A Period of Full-Scale Growth for the Japan Cloud Services Market: A New Era of Competition

TOKYO, JAPAN – January 28, 2011 – In 2010, Japan cloud services market grew by 41.9% year over year (YoY), reaching 44.3 billion yen. IDC Japan expects this market will continue to expand rapidly, achieving an estimated market size of 153.4 billion yen in 2014 — 4.9 times larger than in 2009.

Cloud services provide organizations with rapid systems integration and reduce management, operation, and maintenance costs. Although depending upon the systems/application area, the use of cloud services may not be the optimal choice for enterprises. Up until 2009, vendors promoted cloud services as the most suitable solution for all enterprises' needs. However, at present, an increasing number of vendors advocate to choose the right cloud services by workload, taking into consideration the enterprise's scale and industrial sector, the systems/application area, and the appropriateness of deployment models (public/private, etc.). Choosing the right cloud services by workload deepens an enterprise's understanding of cloud computing, thus further promoting the use of cloud services. The Japan cloud services market will continue its strong growth with a compound annual growth rate (CAGR) of 37.5% in 2009–2014 and IDC Japan forecasts its market size to reach 153.4 billion yen in 2014, which is 4.9 times larger than in 2009.

In previous years, the challenge faced by vendors was to attract users by showing the superiority of cloud services in comparison with existing IT deployments, such as on-premises and hosting services. However, with deeper understanding of cloud services among enterprises and an increasing number of vendors offering cloud services, differentiation among cloud services has gained importance. According to Mr. Satoshi Matsumoto, research manager, IT Services, IDC Japan, one of the characteristics of cloud services is self-service, facilitating the users' access to the service and eliminating the need for complicated procedures. Self-service also reduces the sales administrative costs incurred by vendors and improves user convenience. However, many enterprises are using face-to-face sales and support, therefore self-service may actually impede the infiltration of cloud services. Vendors need to reinforce measures to promote the use of self-service. Such measures are also a good opportunity to showcase the superiority of cloud services.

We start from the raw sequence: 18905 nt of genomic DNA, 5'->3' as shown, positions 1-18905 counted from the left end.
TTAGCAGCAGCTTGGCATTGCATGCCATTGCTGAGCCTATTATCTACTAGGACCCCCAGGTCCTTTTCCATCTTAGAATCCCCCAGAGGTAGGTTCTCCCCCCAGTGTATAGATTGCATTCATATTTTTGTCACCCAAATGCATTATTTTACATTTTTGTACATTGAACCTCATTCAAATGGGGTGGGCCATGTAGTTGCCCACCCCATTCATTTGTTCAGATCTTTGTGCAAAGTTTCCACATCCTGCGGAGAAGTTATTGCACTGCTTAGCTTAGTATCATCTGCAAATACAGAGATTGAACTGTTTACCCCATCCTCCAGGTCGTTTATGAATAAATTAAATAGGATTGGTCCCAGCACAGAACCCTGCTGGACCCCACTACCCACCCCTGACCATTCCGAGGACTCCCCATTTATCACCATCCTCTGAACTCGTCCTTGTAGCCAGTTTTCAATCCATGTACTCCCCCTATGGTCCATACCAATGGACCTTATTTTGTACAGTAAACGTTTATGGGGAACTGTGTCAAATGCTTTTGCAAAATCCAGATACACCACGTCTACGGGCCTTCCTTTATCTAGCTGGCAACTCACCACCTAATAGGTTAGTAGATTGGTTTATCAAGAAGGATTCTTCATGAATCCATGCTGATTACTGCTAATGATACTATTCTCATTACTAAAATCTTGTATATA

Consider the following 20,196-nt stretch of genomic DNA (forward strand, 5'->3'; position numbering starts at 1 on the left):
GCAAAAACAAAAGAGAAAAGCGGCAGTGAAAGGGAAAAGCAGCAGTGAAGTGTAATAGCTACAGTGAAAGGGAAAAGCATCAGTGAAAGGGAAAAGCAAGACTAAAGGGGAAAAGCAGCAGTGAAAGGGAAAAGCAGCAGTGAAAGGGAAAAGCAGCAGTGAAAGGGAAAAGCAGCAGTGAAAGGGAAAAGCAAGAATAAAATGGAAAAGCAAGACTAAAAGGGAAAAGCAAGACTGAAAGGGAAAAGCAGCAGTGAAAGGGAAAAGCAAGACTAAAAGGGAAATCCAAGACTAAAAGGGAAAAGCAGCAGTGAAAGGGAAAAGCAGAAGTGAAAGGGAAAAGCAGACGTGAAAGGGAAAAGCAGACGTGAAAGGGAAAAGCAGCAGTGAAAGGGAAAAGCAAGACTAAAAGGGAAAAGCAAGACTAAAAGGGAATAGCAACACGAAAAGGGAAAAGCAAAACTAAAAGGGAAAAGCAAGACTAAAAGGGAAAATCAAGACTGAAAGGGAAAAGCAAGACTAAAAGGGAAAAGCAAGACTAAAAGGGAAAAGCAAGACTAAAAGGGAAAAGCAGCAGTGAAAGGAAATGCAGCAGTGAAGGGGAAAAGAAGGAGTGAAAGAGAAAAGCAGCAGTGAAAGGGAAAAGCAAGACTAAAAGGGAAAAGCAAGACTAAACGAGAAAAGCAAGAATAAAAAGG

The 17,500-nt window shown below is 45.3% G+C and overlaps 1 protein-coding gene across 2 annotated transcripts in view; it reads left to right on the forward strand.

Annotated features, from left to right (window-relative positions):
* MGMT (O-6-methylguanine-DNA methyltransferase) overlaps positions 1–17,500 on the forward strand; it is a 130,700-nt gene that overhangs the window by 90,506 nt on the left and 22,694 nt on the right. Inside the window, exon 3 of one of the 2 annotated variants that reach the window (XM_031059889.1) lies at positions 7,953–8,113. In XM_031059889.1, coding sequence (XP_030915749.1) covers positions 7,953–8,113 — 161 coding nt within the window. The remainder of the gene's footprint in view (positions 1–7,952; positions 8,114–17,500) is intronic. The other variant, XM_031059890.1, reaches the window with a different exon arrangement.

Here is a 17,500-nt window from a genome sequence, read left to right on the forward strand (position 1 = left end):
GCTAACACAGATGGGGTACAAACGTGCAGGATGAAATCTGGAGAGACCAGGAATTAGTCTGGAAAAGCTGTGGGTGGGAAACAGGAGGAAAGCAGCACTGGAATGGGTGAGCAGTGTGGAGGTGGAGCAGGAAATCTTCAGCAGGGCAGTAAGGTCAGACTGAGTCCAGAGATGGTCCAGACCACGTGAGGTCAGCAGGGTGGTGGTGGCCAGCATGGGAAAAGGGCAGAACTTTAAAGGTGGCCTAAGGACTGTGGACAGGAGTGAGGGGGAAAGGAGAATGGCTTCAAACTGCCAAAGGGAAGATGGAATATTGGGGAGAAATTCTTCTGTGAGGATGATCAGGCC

For more details, refer to Japan Cloud Service 2010–2014 Forecast Update (IDC #JP1972809S, December 2010). This study provides an analysis of the Japan cloud services market trends and forecasts the market size by segment for the 2010–2014 period.

Note: The market forecasts in this study focus on what is generally known as public IT cloud services.

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